I have been fortunate to have travelled and been involved with the Prince of Wales on many occasions in the course of my service – not least he has been a great friend of the Gurkhas. He has dedicated himself to Royal service – best personified by the wonderful work of the Prince’s Trust. He cares greatly about his various causes in which he is deeply involved, and has been a warm, sensitive, and generous friend to many. He will be a fine King.

Do you have another book in mind or in preparation? If so, would you feel comfortable to tell us what it will be about?

I am hard at work on another book!

“When you know you are with the Gurkha, I think there is no safer place to be”

In themselves, these words from His Royal Highness Prince Harry encapsulate the ethos and history of those soldiers who are called the best in the world. Having completed two tours of Afghanistan, notably for two months in Helmand, the Duke of Sussex has seen for himself what those legendary fighters are made of.

In his amazing book, Gurkha Odyssey: Campaigning for the Crown (Pen & Sword), retired General Sir Peter Duffell took upon himself to explain what kind of mettle these exceptional fighters who first encountered the British red coats as enemies on the battlefield of the war on Nepal between 1814 and 1816 are made of. Few people could know the subject better, since the author was himself commissioned into the 2nd Gurkha Rifles at the beginning of his military career.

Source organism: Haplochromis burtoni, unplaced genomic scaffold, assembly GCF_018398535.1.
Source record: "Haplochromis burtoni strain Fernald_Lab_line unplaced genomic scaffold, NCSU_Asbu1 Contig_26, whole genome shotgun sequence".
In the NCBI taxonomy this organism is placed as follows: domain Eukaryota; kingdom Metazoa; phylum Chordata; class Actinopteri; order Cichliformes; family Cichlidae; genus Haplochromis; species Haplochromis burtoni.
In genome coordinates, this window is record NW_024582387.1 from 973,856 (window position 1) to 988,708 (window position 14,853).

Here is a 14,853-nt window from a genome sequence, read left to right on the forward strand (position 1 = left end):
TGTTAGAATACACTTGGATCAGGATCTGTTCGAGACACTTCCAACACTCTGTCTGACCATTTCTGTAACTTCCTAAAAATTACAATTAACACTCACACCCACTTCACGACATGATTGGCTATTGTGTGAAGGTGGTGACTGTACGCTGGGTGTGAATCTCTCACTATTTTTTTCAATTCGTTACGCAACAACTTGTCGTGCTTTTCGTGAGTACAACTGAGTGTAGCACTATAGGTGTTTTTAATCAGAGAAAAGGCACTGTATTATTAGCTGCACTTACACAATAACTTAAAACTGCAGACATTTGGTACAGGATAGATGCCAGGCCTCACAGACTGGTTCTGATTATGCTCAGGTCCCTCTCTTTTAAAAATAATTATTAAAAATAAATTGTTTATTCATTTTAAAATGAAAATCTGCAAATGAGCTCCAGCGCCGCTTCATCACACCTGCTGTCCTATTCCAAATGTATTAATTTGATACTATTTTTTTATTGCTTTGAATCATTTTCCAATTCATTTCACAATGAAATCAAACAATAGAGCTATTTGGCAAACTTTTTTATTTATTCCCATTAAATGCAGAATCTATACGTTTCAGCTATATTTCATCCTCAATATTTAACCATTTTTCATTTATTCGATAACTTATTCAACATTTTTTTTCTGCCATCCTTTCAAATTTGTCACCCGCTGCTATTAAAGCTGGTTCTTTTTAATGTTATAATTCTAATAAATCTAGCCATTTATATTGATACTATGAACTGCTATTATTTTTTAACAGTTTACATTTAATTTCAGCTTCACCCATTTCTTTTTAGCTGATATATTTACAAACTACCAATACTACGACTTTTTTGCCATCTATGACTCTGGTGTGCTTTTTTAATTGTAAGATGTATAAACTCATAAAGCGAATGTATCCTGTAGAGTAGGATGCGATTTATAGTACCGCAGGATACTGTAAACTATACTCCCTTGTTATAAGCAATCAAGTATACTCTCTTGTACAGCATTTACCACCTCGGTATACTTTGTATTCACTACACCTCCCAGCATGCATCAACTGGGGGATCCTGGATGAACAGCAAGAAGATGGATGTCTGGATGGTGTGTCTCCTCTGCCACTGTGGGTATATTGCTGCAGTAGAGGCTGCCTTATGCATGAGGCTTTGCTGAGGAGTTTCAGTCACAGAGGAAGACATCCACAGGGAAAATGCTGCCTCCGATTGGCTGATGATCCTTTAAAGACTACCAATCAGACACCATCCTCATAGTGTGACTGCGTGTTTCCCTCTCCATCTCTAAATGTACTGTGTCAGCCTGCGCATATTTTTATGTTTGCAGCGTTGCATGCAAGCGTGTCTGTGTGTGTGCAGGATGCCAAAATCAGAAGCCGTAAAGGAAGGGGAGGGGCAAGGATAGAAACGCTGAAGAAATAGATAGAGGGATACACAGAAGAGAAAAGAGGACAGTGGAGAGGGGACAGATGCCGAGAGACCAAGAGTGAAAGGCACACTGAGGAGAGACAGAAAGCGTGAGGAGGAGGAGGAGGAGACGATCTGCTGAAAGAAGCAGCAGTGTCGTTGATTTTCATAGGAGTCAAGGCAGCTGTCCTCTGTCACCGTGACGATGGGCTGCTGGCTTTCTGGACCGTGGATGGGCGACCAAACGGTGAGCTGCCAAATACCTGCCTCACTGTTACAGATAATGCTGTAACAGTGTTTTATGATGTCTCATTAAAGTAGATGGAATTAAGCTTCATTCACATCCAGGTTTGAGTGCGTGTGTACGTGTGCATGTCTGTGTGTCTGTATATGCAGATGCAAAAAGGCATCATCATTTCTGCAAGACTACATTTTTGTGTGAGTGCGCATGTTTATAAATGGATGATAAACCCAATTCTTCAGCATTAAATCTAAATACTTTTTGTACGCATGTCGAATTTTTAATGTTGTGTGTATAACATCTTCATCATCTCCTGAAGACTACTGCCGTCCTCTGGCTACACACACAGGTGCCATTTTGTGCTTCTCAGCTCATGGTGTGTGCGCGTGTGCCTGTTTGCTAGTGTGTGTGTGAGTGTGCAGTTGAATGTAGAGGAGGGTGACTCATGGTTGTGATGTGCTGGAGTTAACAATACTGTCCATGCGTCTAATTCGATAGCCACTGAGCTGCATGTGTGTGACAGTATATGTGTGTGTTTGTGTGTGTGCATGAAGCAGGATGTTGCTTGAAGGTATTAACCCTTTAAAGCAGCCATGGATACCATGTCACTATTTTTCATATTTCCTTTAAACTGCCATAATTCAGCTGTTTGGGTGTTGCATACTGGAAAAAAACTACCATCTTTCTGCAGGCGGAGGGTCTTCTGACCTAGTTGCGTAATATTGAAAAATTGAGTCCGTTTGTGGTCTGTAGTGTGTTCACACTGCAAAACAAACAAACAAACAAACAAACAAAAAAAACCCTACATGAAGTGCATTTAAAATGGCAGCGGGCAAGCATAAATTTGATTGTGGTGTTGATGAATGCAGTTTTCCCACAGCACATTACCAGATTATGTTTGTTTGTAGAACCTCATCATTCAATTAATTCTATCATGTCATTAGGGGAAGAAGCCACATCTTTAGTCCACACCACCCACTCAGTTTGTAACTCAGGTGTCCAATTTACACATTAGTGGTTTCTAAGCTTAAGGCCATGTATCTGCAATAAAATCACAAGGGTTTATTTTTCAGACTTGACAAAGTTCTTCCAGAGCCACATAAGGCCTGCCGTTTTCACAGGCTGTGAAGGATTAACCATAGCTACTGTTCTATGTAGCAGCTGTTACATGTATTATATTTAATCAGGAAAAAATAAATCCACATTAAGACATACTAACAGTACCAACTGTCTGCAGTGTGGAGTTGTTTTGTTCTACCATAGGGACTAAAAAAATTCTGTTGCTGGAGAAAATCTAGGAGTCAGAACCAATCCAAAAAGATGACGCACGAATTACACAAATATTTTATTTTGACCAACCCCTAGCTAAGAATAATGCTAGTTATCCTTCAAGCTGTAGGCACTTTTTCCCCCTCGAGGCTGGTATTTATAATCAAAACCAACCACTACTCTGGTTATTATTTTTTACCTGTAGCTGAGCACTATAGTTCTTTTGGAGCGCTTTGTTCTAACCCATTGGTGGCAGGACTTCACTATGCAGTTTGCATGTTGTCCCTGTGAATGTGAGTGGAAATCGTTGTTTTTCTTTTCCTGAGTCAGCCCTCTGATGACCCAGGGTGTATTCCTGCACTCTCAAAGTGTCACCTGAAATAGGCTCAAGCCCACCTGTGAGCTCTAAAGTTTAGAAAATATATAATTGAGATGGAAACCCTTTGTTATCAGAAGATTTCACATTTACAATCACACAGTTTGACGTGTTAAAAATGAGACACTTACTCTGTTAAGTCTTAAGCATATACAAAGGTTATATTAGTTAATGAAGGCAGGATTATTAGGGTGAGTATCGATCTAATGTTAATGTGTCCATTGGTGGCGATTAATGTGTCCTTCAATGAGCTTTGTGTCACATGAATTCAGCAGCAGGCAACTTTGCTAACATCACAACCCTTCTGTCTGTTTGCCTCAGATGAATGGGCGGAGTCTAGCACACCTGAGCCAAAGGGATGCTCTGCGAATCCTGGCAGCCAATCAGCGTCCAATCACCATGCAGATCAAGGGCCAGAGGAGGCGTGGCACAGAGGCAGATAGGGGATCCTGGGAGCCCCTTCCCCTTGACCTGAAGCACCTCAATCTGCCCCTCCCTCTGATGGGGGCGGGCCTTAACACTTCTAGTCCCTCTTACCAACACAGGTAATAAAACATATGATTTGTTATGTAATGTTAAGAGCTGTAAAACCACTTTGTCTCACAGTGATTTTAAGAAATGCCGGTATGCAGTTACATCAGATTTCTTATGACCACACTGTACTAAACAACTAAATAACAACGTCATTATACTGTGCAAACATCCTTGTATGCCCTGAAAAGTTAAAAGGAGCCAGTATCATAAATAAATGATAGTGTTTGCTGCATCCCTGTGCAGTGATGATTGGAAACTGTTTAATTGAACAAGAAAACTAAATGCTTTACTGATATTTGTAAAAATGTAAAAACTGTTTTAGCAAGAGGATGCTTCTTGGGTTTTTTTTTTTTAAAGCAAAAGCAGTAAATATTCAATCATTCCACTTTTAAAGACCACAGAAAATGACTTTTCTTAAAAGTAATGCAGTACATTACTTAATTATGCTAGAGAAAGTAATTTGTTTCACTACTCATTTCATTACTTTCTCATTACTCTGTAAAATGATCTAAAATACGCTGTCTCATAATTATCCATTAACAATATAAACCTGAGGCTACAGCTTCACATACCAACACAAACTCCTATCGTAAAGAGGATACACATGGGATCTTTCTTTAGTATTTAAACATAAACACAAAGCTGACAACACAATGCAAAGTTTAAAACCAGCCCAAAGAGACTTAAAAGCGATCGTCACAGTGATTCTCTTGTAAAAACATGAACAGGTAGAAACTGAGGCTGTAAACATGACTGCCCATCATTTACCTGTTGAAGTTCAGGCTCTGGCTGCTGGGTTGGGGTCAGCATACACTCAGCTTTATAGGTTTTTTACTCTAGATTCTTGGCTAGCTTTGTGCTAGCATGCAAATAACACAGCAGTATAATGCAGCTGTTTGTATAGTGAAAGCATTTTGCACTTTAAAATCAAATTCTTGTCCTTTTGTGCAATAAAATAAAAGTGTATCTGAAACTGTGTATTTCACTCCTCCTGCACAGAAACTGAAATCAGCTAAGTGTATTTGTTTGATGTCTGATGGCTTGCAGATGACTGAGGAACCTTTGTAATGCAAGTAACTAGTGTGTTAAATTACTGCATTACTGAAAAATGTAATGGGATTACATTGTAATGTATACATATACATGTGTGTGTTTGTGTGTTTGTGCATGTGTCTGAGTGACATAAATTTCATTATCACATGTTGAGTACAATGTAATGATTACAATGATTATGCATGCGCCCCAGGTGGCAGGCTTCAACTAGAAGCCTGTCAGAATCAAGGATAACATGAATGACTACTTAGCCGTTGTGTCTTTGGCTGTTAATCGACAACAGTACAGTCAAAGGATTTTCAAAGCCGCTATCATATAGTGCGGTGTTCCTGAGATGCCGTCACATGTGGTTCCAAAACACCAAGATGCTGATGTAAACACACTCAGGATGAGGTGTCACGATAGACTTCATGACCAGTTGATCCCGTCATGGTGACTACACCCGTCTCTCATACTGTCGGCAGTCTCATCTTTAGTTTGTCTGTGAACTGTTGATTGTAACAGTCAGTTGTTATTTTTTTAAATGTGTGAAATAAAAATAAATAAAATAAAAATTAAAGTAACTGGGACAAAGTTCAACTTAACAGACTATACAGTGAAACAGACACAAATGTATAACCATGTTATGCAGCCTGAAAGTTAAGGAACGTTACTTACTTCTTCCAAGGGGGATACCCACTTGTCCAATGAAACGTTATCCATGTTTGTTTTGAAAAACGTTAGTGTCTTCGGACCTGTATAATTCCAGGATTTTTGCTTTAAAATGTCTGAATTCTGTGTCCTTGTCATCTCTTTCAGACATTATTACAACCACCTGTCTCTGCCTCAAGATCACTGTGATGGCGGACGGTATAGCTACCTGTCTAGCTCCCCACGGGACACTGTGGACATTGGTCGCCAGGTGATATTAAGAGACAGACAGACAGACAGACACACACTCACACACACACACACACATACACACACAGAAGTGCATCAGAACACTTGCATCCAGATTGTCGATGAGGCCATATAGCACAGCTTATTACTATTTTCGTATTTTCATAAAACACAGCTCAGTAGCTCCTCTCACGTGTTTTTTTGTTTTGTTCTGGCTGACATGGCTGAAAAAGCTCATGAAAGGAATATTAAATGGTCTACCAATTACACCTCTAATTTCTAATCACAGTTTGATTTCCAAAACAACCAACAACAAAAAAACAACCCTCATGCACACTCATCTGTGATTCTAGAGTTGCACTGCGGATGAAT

Having lived for several months in Edinburgh (Scotland), I visited the National War Museum on a few occasions. I was always impressed to read that, during World War I, Germans used to call Scottish soldiers “the ladies from hell” – a distinct reference to their kilt and warrior prowess.

I don’t know how Kaiser Wilhelm II’s troops (or other battlefield enemies throughout history) called the Gurkhas south of Ypres in the first months of the Great War, but I can easily imagine a similar fright must be instilled in whoever sees one of those Nepali soldiers advancing toward his / her position. Just to give you an idea of the kind of fighter we are talking about, the author recounts that, in the last stages of the Burma campaign:

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Prince Philip and the Gurkhas

Sir Peter Duffell (left) introducing HRH the Duke of Edinburgh to the two Queen’s Gurkha Orderly Officers at the annual Field of Remembrance on the grounds of Westminster Abbey in November 2012. (source: courtesy of Sir Peter Duffell)

I have always been a huge fan of the Gurkhas, who are among the best soldiers who have served and are still serving for Queen and Country. In that regard, I have the privilege of being in touch with Sir Peter Duffell, author of Gurkha Odyssey: Campaigning for the Crown (Pen & Sword), a former commanding officer of the Gurkhas, who later went on to commanding British Forces in Hong Kong between 1989 and 1992. This impressive and generous military figure also served as British Army’s Inspector General.

Upon learning of Prince Philips’s passing two weeks ago, I wrote Sir Peter to ask him about the relationship between the consort and the Gurkhas. Here’s what he mentioned:

Continue reading “Prince Philip and the Gurkhas”